I'd add to that by saying that anything that channels your creative energy away from writing is also a bad thing. Talking about writing can do that. If you want to feel like a writer, then write. I resisted the temptation to join a writers' group because I knew that I'd be doing it for the wrong reason. If a writers' group will truly help you to stay disciplined and keep churning out the words; by all means join one. Personally, I'm with Russell when she says, "It's bad enough reading my own crappy drafts... I don't subject myself to anybody else's. Spend the time making your own stuff better."

Another piece of useful advice is regarding scam artists who masquerade as literary agents. Russell (and every other legitimate agent and publisher I've ever heard from about it) says:

"Legitimate agents make their living by getting 15% when they sell your work to publishers who pay YOU. Be very wary of an agent who charges a fee to read your manuscript. Good agents make money selling properties, not reading manuscripts."

She goes on to talk about a twist on this scam:

"The red flag goes up when any 'agent' suggests that your book is 'almost there' but could benefit from being 'professionally edited.' The agent will give you the names of several book doctors, so it looks like the 'agent' is an honest broker. No matter which book doctor you select, you will be charged thousands of dollars, and you may be sure that part of the fee is kicked back to the agent."

There's more in the link.

And just in case you're curious, here's a message board that talks about where you can find some of these jokers.

Thanks to my friend Shara for the Mary Doria Russell link.

Wednesday, September 13, 2006

Review: Life on Mars Redux

I know I just talked about Life on Mars last week, but I'm revisiting it for two reasons. One: the season finale was just on the other night. Two: my pal West (who has an excellent, thought-provoking blog) commented on my last LoM post and sparked some thoughts I'd like to share.

I'd said something about not caring if the main character, Sam, ever got home and West wondered "if not caring if ol' boy ever gets home ever impedes the audience's emotional connection to the main character."

It's a good question and it clued me in that in talking up what the show's about, I hadn't said enough about its characters. My reply, reposted here for your convenience, was this:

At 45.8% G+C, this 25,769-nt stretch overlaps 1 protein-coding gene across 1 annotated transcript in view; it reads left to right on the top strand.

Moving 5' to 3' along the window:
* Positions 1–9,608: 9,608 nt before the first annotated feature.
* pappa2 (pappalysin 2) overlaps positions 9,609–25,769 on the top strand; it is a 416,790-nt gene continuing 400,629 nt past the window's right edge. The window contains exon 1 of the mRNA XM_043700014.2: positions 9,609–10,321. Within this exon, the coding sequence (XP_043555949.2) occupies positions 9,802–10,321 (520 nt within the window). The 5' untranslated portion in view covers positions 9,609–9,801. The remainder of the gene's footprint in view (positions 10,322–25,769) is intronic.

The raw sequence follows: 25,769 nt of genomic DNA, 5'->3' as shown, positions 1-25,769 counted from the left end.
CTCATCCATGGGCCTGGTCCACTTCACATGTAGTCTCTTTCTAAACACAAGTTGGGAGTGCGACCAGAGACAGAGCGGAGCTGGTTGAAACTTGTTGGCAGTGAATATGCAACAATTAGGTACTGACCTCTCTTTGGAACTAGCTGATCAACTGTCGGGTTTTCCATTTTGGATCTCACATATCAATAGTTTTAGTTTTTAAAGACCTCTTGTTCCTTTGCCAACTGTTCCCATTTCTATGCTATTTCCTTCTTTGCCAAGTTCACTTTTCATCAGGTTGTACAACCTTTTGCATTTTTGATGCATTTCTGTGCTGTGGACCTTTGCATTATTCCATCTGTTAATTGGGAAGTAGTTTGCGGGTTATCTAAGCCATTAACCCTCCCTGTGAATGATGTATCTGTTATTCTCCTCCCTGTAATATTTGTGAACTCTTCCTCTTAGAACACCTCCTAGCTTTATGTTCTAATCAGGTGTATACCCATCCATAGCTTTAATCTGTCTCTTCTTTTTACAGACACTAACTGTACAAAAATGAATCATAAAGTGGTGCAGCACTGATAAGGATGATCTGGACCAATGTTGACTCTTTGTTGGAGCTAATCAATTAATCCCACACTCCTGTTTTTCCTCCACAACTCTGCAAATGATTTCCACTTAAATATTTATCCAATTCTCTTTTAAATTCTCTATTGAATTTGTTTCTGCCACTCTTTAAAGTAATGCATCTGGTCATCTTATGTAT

"You know how in those old cop shows they always had the maverick detective bend the rules because it was the only way to catch the bad guy? And it always pissed off the Captain or whoever, right? Well, in Life on Mars it's the Captain (Gene) who's learned that you have to bend or break rules in order to be effective. He's a good man, but he teeters on the edge of being corrupt because it's the only way he can see how to do his job.

"Enter Sam, who's used to doing things by the book (as most modern cop-procedural show characters are). Not only does he have new investigative techniques, but he's he's also got an uncompromising sense of morality about how to do the job (you don't plant evidence, you don't make deals with one bad guy in order to catch a 'worse' bad guy, etc.). It's a reversal on the classic detective/Captain dynamic.

"Sam doesn't come across as sanctimonious though. Gene is enough of a bastard (though a likeable one) that you're right there with Sam whenever his jaw drops and his dander gets up over whatever Gene's doing now.

"Sam genuinely cares about other people and his wanting to do things correctly is born from that. You care about him; you're just glad that he's making the most out of his situation and not just obsessing every week on trying to get home.

"At any rate, it's the relationship between Sam and Gene -- and watching them come to respect each other's points of view -- that makes the show. (And just so you don't think it's all testosterone: there's also a possible love interest for Sam too.)"

The season finale -- which was more focused on Sam's trying to get home than your average episode -- also drove home something that's useful in answering West's question. When Sam is concerned about getting home, the audience becomes concerned with it too. Fortunately, that's not all the time or the show would get tired. When Sam seems to be acclimating to his surroundings and is just focused on solving a case or his relationships with his peers, we're focused on that too instead of wondering how the series will eventually wrap up. In other words, Sam engages us so much that we're happy following him around; doing whatever it is he's doing.

Can't wait for next season.

Reviews: Comics

Because Rod demanded it!

More reviews of genre comics:

Adventure Comics
Model Operandi #1
The Miscellaneous Adventures of Stykman #2
X Isle #2
Force 51 #1
Rush City #2
The Lone Ranger #1
Agents of Atlas #1-2
Codename: Black Death #1

Mystery Comics
CSI: Dying in the Gutters #1
Fell #6
The Cross Bronx #1

Science Fiction Comics
Dusty Star #1

Tuesday, September 12, 2006

To See: Casino Royale

This is probably rare for people of my generation, but it was Ian Fleming's novels that led me to the Bond movies; not the other way around. Because of that, my fondness for the literary Bond has always colored my opinions about the various movie versions. Like everyone else, Connery will always be my favorite, but I'm one of the few who actually prefers Timothy Dalton to either Pierce Brosnan or Roger Moore. Especially to Roger Moore, who dislikes For Your Eyes Only; the only one of his Bond movies to come anywhere close to capturing the tone of Fleming's books.

My favorite Bond novel is the first one, Casino Royale. The reason I love it is its last sentence, so I won't blow that for anyone who hasn't read it, but I'm thrilled that we're finally getting a real adaptation of it (make sure you watch the new trailer in the link) after two crappy ones. And I'm thrilled that the film-makers are giving Bond his edge back with Daniel Craig. It's going to be a long wait until November 17th.

To Buy: Weta Ray Guns

The folks at Weta New Zealand don't just make killer special effects for Lord of the Rings and King Kong, they also make wonderful, wonderful toys.

Thanks to Jess Hickman for the link.

To Read: The Thirteenth Tale